Tuesday, January 29, 2008

Stop the Bleeding with Words

In the Beginning…
by Kathy Belby

His name is Professor BJ Ward and I met him through a cold call to Warren County Community College in Washington, NJ. I hadn’t done my homework - hadn’t researched the English department at the small (1500 students) local two year college or googled the faculty. I knew I wanted some experience teaching; but Western’s vague course description of ENG 569 wasn’t much help:

"The program requires students to share their understandings as writers with others who want or need to write. The students will work as a teacher or coach of writing under the tutelage of a qualified mentor. The student will be required to keep a journal of his or her experience and to write a substantial evaluation of the experience. "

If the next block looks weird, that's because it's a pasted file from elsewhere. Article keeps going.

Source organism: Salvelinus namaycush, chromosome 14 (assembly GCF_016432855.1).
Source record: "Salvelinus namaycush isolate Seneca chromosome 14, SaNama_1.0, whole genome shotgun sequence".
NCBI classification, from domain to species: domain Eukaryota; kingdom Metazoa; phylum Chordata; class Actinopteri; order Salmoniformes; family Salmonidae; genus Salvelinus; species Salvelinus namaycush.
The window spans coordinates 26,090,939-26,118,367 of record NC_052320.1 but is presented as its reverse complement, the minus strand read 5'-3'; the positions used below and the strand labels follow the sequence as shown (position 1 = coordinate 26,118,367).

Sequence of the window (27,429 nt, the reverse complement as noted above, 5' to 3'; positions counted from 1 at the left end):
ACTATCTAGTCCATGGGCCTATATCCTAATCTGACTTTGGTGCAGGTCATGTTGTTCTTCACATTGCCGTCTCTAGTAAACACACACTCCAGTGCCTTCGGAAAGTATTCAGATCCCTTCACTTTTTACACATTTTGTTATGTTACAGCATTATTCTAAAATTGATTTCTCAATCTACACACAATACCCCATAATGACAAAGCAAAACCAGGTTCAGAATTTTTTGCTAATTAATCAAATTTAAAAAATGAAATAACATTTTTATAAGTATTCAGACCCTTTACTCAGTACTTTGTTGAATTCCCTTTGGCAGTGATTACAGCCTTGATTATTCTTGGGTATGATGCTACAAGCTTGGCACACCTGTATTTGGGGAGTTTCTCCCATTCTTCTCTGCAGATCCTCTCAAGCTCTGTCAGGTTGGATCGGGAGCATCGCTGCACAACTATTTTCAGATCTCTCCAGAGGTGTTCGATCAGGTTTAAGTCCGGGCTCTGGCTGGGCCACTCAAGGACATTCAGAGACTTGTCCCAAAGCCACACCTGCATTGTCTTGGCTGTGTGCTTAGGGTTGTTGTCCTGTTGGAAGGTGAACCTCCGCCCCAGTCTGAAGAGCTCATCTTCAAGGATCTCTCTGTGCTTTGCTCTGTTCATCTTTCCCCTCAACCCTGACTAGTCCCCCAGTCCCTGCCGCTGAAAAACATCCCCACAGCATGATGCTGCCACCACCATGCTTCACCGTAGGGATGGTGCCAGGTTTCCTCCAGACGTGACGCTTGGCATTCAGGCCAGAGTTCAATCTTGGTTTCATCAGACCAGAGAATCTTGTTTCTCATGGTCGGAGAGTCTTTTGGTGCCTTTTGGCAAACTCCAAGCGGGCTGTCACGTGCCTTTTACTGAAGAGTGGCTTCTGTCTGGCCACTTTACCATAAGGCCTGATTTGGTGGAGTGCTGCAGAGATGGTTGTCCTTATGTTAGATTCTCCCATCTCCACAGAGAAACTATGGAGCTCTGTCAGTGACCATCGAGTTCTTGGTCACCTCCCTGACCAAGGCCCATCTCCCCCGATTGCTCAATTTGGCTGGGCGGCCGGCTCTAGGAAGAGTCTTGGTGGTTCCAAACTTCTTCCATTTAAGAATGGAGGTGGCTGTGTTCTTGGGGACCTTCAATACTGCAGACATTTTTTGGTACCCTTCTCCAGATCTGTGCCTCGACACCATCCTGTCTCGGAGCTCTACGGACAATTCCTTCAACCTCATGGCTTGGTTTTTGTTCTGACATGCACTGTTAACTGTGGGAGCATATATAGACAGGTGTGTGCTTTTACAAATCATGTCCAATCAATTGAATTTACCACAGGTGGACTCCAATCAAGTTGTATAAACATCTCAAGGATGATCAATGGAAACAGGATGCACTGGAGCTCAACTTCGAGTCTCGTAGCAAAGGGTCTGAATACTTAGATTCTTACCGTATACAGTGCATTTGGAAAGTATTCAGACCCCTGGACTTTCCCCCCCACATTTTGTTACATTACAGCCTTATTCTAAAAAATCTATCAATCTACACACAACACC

Frankly, I wasn’t even sure exactly what kind of teaching experience I should be asking for, but it was late November and the deadline to set up a practicum was at hand.

“My name is Kathy Belby,” I began. “I’m an MFA student from Western Connecticut University and I…” I paraphrased the course description of ENG 569 into something equally hazy.

BJ Ward listened patiently on the phone.

“I think we can work with you,” he said. “But just so you know, we’re not grooming Pulitzer prize winners here. It’s a war and we’re just trying to stop the bleeding.”

“That’s OK,” I assured him. (I’m a nurse after all).

We arranged to meet at a poetry reading a few days later.
*****************************************************

As frequently happens in life – a brand new word pops up unexpectedly three times in the day after you learn it – or - without prompting, two people on separate occasions mention the obscure film you’ve picked up at Blockbuster – BJ Ward’s name came up at random right after our phone conversation.

“Hey, Devin, what’s up?” I said to my friend’s son as he stocked yogurt in the A & P. He tucked his hair behind his ear; his sideburns met his beard and made a complete loop around his angular face.